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 Lou Henson was so much more than an immensely successful basketball coach. He was the beloved face of the Illinois program, the face of Illini athletics. And he will remain that for years to come.

In retirement, his stature grew and grew. Because Henson, who died at 88 on Saturday, was a very genuine man who walked on the sunny side of life, especially in retirement.

His twilight years stand in stark contrast to his celebrated rival, Bob Knight. Before Knight finally returned to Indiana’s Assembly Hall earlier this year, obviously in poor health, the combative Indiana legend carried a grudge against IU that extended far beyond the limits of reason.

Henson, on the other hand, returned regularly to Illinois’ Assembly Hall, wearing his signature orange blazer and sitting among adoring students and fans who never tired of seeing Lou and his wonderful wife, Mary, another fine ambassador of Illini athletics.

Different situations, you might say. Knight was fired. Henson retired.

But maybe not as different at you think.

It was pretty clear that Lou really didn’t want to retire as Illini coach in 1996. The key evidence: He returned to coach at New Mexico State in 1997 and stayed nearly eight seasons, until ill health made it necessary for him to step down.

But I believe that despite wanting to keep coaching at Illinois, Henson agreed to go along with athletic director Ron Guenther’s decision that it was time for Henson to retire. Because unlike Knight, he had the maturity to see the bigger scheme of things.

Stepping down before he was ready to stop was not an easy thing for a competitor like Henson. But that’s the kind of man Lou Henson was.

He had grown up dirt-poor in Oklahoma during the Great Depression. He had fought for everything he had accomplished in life. He had gone from obscure junior-college player to high school coach to taking New Mexico State to a Final Four with a talented guard named Jimmy Collins who would become a dedicated assistant coach.

Fighting was the trademark of his Illinois teams, who were the Fighting Illini in every sense of the word.

A former player of his once marveled to me at the way Henson’s successor, Lon Kruger, calmly outlined defensive strategy during a timeout. With Henson, it was all about intensity. ``I don’t care how you do it. Just do it,’’ he would implore after outlining the strategy.

It’s a shame that his greatest accomplishment, taking Illinois to the 1989 Final Four, was followed by a murky NCAA investigation that crushed the program’s momentum even though it failed to uncover anything substantial.

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Henson was 423-224 from 1975-1996, with 12 NCAA tournament appearances, at Illinois. He was 779-413 overall, including the two stints at New Mexico State and his first job at Hardin-Simmons. When he retired, only four coaches—Knight, Dean Smith, Adolph Rupp and Jim Phelan—had won 800 games in Division I. He is still the game’s 15th winningest coach.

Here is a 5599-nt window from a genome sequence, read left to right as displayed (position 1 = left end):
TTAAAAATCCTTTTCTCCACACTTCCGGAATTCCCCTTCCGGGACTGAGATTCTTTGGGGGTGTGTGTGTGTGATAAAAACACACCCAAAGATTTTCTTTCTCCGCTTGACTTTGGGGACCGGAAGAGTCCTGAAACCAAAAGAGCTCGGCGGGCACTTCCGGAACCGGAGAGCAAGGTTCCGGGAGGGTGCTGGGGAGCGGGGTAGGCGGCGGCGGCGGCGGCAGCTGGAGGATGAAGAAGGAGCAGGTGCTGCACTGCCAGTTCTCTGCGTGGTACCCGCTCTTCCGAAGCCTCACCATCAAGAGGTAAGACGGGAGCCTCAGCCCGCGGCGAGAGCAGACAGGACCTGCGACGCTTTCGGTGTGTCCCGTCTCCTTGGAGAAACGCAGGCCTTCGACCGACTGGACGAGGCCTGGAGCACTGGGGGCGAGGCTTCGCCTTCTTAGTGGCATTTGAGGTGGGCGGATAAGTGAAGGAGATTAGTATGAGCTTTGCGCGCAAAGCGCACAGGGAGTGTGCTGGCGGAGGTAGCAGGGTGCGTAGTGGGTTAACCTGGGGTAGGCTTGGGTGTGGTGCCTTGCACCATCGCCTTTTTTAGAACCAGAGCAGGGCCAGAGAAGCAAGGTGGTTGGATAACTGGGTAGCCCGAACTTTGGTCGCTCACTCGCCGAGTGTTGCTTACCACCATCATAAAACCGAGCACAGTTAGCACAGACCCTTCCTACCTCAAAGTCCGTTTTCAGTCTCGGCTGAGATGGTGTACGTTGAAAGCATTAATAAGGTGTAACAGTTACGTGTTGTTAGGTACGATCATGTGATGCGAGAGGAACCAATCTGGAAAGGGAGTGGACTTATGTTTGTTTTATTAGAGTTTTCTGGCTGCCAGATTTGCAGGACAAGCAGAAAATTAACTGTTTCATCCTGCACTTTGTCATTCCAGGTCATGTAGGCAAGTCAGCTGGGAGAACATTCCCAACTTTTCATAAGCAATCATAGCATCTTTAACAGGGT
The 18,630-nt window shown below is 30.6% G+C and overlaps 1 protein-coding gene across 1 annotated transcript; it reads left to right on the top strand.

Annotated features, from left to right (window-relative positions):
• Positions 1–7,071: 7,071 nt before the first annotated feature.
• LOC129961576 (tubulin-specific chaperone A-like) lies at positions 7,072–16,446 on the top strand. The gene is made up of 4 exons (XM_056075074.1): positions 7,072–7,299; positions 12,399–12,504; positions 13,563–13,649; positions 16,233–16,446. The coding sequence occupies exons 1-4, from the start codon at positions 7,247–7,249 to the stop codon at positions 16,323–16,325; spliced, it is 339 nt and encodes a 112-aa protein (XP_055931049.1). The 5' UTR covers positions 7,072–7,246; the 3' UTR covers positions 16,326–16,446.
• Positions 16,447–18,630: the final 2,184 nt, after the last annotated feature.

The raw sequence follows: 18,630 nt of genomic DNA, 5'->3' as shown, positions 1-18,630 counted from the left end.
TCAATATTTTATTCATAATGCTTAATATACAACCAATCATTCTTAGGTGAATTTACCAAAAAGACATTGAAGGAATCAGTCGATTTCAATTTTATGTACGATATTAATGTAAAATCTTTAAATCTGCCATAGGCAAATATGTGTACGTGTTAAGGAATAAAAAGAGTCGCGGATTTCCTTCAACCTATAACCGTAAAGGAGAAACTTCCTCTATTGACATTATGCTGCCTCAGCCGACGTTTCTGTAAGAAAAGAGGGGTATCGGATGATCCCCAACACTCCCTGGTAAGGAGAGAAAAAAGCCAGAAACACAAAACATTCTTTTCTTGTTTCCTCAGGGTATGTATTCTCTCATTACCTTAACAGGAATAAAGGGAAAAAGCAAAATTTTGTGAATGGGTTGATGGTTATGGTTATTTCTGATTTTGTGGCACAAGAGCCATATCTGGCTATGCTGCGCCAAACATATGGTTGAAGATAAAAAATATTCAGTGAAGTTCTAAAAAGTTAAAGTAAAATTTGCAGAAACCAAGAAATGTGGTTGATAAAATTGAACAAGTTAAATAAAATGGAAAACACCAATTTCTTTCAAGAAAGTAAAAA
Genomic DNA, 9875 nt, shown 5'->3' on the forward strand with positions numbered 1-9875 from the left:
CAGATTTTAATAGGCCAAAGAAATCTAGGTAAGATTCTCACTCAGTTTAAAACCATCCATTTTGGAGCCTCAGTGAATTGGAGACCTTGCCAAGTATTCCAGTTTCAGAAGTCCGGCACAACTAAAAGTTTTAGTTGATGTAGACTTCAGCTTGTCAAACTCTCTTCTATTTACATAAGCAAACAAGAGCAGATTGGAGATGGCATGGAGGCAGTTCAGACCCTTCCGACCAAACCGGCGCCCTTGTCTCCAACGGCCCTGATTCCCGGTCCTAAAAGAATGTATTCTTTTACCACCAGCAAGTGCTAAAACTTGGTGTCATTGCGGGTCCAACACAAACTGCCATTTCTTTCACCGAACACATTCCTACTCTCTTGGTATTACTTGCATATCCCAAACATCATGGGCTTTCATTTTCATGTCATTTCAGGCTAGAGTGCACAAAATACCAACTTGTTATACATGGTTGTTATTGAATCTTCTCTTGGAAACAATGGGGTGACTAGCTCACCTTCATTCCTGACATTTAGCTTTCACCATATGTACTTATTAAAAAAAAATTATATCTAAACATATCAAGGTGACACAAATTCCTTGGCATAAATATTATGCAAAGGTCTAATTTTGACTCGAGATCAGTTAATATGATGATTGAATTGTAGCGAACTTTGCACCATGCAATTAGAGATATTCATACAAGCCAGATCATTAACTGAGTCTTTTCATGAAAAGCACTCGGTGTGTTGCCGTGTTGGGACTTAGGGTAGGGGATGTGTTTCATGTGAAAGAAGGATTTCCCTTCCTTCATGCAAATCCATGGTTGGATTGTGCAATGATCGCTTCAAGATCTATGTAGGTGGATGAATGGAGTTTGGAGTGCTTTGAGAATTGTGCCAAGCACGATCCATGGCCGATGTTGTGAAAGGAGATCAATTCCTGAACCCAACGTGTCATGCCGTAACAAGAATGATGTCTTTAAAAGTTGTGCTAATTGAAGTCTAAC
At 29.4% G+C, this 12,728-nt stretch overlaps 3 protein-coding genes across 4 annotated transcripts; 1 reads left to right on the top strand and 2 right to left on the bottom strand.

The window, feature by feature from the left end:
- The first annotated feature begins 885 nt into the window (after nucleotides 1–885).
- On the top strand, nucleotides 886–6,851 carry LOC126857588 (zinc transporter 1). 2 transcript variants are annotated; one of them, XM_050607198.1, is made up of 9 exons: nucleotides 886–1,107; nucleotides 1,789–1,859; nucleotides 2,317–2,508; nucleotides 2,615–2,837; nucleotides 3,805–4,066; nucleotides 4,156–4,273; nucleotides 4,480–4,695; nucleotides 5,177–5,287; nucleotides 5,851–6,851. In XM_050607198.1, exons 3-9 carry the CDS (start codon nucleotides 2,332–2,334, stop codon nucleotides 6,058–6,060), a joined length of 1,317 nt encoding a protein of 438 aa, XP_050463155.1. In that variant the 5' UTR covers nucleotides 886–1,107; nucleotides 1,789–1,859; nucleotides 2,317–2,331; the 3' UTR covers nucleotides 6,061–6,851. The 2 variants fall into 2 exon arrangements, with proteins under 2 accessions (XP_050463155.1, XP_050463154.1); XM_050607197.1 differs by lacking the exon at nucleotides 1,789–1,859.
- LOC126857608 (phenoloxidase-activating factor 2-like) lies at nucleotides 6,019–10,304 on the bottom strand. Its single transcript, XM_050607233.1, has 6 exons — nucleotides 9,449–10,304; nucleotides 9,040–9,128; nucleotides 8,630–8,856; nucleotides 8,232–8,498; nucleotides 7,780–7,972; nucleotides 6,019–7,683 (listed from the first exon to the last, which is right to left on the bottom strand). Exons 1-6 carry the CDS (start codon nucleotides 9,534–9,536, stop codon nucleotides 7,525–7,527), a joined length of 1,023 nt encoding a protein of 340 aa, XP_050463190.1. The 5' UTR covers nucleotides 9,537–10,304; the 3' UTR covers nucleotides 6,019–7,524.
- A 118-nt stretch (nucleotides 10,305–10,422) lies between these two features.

For all that he accomplished at Illinois, the what-if disappointments leave room to think there might have been more. With a Final Four trip at stake, the 1984 Illini lost an Elite Eight showdown to Kentucky on the Wildcats’ home floor in the days before teams were barred from enjoying that kind of home-court advantage. The 1987 first-round loss to Austin Peay also stung.

That said, Henson brought remarkable stability to a program that had been floundering before he arrived. He coached in a golden age of Big Ten basketball where he, Knight, Purdue’s Gene Keady and Iowa’s Dr. Tom Davis led a talented and fiercely competitive league.

For all of his fighting spirit, though, Henson was very much a realist in his post-game comments. In that Oklahoma accent that never left him, he did not sugarcoat his concerns. And he did not shy away from candid assessments of his players and his team’s prospects. Like my own father, Lou had grown up in the Depression.

What I also will remember, though, is the gentler side of Lou Henson.

When I started covering his team, he welcomed me to the beat. He always returned phone calls, even when there were awkward moments, including the time when he curiously was hinting strongly to recruits that Jimmy Collins would follow him as Illinois coach.

``Does your wife work outside the home?’’ he asked me, a phrasing I never forgot because it showed his respect for so many things.

When he met Liz, he used the same phrase. Which she also appreciated for all of its levels.

And Lou’s wife, Mary is such a joy, was such a perfect complement to her husband the coach. So gracious, and so interested and caring. I remember sitting with her on the bleachers at a modest arena in San Juan, Puerto Rico, and listening to her tell the story of how they met. They were working summer jobs at a cannery, if I remember it right.

Years later, long after Lou had retired, I called their home in Las Cruces, N.M., where they lived when they weren’t making their extended returns to Champaign.

I just needed a quick comment from him. Lou was out playing cards with some friends. But Mary and I chatted a long time, mostly about New Mexico. I had worked in Albuquerque briefly and mentioned that we were thinking we might retire to Albuquerque/Santa Fe when the time came. She gave me the pitch for their beloved Las Cruces.

So genuine. So engaged. That was Lou and Mary. They had such a great run at Illinois—and everywhere they went.

My heart goes out to Mary and all of Lou’s loved ones and friends. But what a great run. What a great life.